The Top Five Customer Service Technologies
In the midst of the COVID-19 pandemic, five customer service technologies are garnering most of the attention of customer service leaders, according to the Gartner Hype Cycle for Customer Service and Support Technologies 2020.
The research itself was conducted during the first few months of the pandemic, with some trends expected to continue even after it wanes, says Drew Krause, vice president of Gartner’s Customer Service & Support Practice.
Here are the five technologies that made the list:
1. CUSTOMER SERVICE ANALYTICS
Customer service analytics can help companies uncover a diverse range of insights that can be used to improve operational and individual agent performance. However, a challenge lies in building the business case because often the insights and financial gains cannot be revealed until the investment has been made.
“Companies moving to a broader digital enterprise realized that in order to drive adoption [of products or services], they need to know more about their customer,” Krause says.
Though some analytics vendors promote ease of use and some systems can create dashboards that provide at-a-glance details, companies will still need to employ data scientists to get what they want out of these systems, Krause says.
“The technology doesn’t just spit out answers. You have to invest in data scientists,” Krause says. “Companies are maturing in their recognition of that.”
Chatbots vary in sophistication, from simple, decision-tree-based marketing stunts to feature-rich platforms. They rely heavily on artificial intelligence, particularly natural language understanding and machine learning. While numerous companies have touted their chatbots’ AI capabilities, the technology is not as mature as vendors would like companies to believe, according to Krause. “A lot of companies have been disappointed by chatbots and have found it might be more of a virtual customer assistant or a glorified FAQ.”
Krause expects chatbot technology to mature and improve, but for now, companies that bought into it too early are paying for the hype. Companies will need to wait for broader and deeper AI capabilities to develop to drive more accelerated usage and benefits, he says.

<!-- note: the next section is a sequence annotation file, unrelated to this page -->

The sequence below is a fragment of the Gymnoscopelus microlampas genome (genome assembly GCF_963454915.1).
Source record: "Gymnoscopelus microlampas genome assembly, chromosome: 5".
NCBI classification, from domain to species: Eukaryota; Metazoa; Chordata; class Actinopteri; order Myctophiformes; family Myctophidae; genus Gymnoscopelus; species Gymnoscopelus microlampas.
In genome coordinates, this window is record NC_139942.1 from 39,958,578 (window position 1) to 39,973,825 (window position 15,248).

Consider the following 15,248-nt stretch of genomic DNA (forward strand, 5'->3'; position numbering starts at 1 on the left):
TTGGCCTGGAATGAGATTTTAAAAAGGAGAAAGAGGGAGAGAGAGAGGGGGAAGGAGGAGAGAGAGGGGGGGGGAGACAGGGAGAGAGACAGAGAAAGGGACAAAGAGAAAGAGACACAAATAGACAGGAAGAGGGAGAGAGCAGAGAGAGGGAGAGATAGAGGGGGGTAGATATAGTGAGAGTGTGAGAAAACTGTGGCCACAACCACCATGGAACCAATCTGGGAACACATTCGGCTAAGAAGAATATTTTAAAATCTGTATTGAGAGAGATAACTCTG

3. VOICE-OF-THE-CUSTOMER (VoC) SOLUTIONS
Voice-of-the-customer solutions combine multiple, traditionally siloed technologies to capture, store, and analyze direct and indirect customer feedback. By integrating data from multiple VoC sources, companies can uncover subtler insights, drive accuracy, and ultimately instill more confidence in the actions taken at both the individual customer (such as an outbound call) and overarching strategic (such as a process change) levels.
4. VIRTUAL CUSTOMER ASSISTANTS (VCAs)
Virtual customer assistants allow organizations to scale the number of engagements they can handle, especially in the contact center. A voice-enabled VCA in a kiosk or automated teller machine can remove the need for typed interventions and create more interesting interactions for nontraditional audiences.
5. CUSTOMER ENGAGEMENT HUBS (CEH)
Customer engagement hubs are architectural frameworks that tie multiple systems together to engage customers optimally. They enable both proactive and reactive communication, as well as personalized, contextual customer engagement—using humans, artificial agents, or sensors—across all interaction channels. They can also reach and connect all departments to enable synchronization of marketing, sales, and customer service processes.
Krause also expects most customer service agents to continue working remotely for a long time, which will prompt contact centers with high turnover rates to hire agents outside of more expensive urban areas.